Past studies have shown that consumption of Brassica vegetables decreases the risk of cancer. This is because of the high concentration in Brassicas of substances known as glucosinolates which are metabolized to cancer preventive substances known as isothiocyanates. However before this research it was not known how the glucosinolates and isothiocyanates were influenced by storage and cooking of Brassica vegetables.
The researchers, Prof Paul Thornalley from Warwick Medical School at the University of Warwick and Dr Lijiang Song from the University of Warwick’s Department of Chemistry bought Brassica vegetables, (broccoli, Brussel sprouts, cauliflower and green cabbage) from a local store and transported them to the laboratory within 30 minutes of purchasing. The effect of cooking on the glucosinolate content of vegetables was then studied by investigating the effects of cooking by boiling, steaming, microwave cooking and stir-fry.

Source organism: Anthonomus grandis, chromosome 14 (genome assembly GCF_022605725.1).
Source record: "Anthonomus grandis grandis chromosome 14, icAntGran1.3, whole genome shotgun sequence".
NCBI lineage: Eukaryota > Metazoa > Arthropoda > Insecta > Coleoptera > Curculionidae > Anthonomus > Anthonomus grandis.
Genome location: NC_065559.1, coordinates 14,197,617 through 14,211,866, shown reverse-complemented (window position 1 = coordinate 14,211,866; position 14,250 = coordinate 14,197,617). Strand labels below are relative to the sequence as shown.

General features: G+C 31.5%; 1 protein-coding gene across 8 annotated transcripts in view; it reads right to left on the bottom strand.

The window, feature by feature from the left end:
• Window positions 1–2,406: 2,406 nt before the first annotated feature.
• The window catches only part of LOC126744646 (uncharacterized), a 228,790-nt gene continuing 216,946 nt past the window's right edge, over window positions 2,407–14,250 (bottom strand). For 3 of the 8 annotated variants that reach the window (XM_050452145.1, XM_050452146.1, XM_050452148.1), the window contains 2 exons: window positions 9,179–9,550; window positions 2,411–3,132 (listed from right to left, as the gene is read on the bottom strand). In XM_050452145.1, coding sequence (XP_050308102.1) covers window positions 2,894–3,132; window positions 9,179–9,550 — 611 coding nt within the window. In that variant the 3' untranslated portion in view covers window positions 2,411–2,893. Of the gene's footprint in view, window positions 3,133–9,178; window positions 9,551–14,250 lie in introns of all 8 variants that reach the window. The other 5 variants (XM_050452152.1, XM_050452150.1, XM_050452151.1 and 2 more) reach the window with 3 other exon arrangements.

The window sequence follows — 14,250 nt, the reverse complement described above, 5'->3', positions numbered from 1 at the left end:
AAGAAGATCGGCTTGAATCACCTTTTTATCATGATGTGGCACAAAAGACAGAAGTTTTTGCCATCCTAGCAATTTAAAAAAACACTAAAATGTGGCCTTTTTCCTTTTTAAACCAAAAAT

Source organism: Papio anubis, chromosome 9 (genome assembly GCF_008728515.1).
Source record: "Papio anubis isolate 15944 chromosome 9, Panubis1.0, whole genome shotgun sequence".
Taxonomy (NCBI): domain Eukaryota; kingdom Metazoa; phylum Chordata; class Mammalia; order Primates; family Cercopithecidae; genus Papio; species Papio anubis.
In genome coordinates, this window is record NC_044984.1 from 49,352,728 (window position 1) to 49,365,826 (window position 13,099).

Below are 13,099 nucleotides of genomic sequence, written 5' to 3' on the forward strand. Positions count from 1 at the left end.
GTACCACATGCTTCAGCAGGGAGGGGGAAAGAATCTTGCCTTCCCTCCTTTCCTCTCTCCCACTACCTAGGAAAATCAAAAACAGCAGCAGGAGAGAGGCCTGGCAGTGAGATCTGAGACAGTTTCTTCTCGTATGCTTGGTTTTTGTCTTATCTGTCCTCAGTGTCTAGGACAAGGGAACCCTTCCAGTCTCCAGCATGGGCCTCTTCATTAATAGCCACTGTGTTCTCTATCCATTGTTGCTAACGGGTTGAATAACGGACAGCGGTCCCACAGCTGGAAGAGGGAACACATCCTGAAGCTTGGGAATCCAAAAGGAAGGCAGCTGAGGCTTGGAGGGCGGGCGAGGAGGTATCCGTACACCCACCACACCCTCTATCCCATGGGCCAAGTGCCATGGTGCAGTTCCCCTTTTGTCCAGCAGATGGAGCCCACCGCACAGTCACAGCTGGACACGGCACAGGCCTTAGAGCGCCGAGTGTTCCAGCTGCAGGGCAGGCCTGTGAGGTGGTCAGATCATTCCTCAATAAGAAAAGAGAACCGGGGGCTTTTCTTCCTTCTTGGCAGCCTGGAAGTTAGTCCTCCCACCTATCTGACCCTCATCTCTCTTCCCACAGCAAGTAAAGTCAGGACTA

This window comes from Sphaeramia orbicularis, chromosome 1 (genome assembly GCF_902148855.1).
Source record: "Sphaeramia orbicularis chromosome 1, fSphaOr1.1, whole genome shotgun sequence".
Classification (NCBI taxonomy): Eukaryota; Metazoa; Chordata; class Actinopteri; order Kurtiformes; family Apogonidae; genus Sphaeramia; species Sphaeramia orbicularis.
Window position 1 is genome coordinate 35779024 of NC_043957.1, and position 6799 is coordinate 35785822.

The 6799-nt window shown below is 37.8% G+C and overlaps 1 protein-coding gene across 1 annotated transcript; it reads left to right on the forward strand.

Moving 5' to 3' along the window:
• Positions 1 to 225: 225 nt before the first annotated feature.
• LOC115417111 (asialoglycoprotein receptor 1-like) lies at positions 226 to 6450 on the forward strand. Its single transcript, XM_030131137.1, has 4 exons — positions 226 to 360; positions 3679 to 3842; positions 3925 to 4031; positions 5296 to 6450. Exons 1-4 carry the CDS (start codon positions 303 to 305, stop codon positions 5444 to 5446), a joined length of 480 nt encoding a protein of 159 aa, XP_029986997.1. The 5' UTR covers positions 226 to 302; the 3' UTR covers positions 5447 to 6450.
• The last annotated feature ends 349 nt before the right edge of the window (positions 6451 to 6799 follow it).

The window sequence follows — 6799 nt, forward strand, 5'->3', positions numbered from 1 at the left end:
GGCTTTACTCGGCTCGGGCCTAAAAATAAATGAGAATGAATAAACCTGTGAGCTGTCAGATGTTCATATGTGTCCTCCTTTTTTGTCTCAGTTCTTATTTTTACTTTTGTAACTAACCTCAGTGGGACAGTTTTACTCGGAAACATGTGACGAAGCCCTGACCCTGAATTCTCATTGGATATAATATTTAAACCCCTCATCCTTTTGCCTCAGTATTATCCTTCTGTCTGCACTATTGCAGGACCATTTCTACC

Boiling appeared to have a serious impact on the retention of those important glucosinolate within the vegetables. The loss of total glucosinolate content after boiling for 30 minutes was: broccoli 77%, Brussel sprouts 58%, cauliflower 75% and green cabbage 65%.
The effects of other cooking methods were investigated: steaming for 0?0 min, microwave cooking for 0? min and stir-fry cooking for 0? min. All three methods gave no significant loss of total glucosinolate analyte contents over these cooking periods.
Domestic storage of the vegetables at ambient temperature and in a domestic refrigerator showed no significant difference with only minor loss of glucosinolate levels over 7 days.
However the researchers found that storage of fresh
Source:University of Warwick